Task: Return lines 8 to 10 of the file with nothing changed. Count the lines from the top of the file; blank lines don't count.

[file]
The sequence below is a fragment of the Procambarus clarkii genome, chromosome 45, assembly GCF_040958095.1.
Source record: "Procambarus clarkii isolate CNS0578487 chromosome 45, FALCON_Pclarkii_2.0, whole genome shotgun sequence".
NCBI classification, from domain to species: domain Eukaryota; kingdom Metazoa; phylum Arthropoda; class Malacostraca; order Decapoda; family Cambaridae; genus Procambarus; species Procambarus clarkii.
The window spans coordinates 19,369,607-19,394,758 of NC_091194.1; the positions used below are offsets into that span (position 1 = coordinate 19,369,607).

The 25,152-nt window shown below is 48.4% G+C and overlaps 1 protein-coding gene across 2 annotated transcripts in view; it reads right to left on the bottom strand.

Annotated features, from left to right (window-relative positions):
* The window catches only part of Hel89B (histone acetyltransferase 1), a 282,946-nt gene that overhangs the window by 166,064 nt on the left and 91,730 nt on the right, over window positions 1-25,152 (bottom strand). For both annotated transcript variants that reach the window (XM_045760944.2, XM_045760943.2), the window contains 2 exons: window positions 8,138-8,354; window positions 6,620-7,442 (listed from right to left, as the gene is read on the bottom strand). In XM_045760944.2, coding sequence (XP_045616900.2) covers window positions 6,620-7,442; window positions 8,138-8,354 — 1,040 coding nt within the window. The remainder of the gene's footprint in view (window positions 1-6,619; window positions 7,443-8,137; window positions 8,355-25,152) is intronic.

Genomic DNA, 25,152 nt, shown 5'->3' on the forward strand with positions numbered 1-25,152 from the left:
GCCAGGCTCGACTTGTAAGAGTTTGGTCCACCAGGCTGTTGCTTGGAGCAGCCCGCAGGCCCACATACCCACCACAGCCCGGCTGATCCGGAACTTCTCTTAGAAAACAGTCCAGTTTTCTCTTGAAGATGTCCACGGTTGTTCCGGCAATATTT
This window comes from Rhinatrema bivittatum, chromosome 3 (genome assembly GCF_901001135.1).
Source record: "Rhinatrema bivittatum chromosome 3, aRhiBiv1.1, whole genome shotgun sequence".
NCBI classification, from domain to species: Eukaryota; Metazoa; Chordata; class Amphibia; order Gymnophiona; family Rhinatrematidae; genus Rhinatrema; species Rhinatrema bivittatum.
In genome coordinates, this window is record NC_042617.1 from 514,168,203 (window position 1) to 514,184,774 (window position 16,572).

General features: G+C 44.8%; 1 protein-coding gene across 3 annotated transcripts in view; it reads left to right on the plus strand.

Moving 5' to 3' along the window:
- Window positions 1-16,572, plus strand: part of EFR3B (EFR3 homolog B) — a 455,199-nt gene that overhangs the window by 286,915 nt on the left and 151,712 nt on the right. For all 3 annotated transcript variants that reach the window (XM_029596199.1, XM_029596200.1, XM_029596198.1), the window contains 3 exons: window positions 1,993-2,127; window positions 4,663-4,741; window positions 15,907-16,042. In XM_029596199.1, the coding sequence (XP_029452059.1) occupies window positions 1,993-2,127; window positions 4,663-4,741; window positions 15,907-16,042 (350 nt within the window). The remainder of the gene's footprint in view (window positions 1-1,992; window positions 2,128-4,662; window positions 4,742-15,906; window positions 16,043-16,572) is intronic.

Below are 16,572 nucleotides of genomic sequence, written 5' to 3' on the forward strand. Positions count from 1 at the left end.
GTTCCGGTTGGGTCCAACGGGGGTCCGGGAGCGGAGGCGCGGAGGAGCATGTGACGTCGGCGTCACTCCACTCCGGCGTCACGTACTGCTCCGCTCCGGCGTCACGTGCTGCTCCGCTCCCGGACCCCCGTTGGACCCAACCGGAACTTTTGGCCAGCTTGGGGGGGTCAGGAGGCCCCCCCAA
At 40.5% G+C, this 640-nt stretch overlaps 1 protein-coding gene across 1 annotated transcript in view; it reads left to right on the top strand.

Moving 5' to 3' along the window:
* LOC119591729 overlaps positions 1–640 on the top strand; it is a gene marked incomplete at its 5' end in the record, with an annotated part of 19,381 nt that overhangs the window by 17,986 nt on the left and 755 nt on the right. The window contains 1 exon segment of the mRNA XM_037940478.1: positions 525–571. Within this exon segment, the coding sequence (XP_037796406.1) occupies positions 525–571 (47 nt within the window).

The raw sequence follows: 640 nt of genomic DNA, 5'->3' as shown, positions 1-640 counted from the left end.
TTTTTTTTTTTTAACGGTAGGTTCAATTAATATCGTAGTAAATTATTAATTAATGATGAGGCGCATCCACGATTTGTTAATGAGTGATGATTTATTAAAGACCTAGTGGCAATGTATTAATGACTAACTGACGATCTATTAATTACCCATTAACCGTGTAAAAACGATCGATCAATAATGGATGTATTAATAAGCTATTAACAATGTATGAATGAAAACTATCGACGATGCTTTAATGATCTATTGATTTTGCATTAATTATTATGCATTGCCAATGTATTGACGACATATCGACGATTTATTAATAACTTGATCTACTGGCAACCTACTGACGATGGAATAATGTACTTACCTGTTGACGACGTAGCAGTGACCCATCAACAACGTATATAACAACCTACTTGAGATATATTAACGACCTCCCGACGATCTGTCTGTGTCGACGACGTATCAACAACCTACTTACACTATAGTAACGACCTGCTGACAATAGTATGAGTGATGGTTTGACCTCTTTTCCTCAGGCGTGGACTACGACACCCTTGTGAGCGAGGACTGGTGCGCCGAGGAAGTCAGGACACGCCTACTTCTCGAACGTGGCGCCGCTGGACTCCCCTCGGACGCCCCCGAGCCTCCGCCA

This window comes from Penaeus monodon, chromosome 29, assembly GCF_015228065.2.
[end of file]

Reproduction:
Genomic DNA, 25,152 nt, shown 5'->3' on the forward strand with positions numbered 1-25,152 from the left:
GCCAGGCTCGACTTGTAAGAGTTTGGTCCACCAGGCTGTTGCTTGGAGCAGCCCGCAGGCCCACATACCCACCACAGCCCGGCTGATCCGGAACTTCTCTTAGAAAACAGTCCAGTTTTCTCTTGAAGATGTCCACGGTTGTTCCGGCAATATTT
This window comes from Rhinatrema bivittatum, chromosome 3 (genome assembly GCF_901001135.1).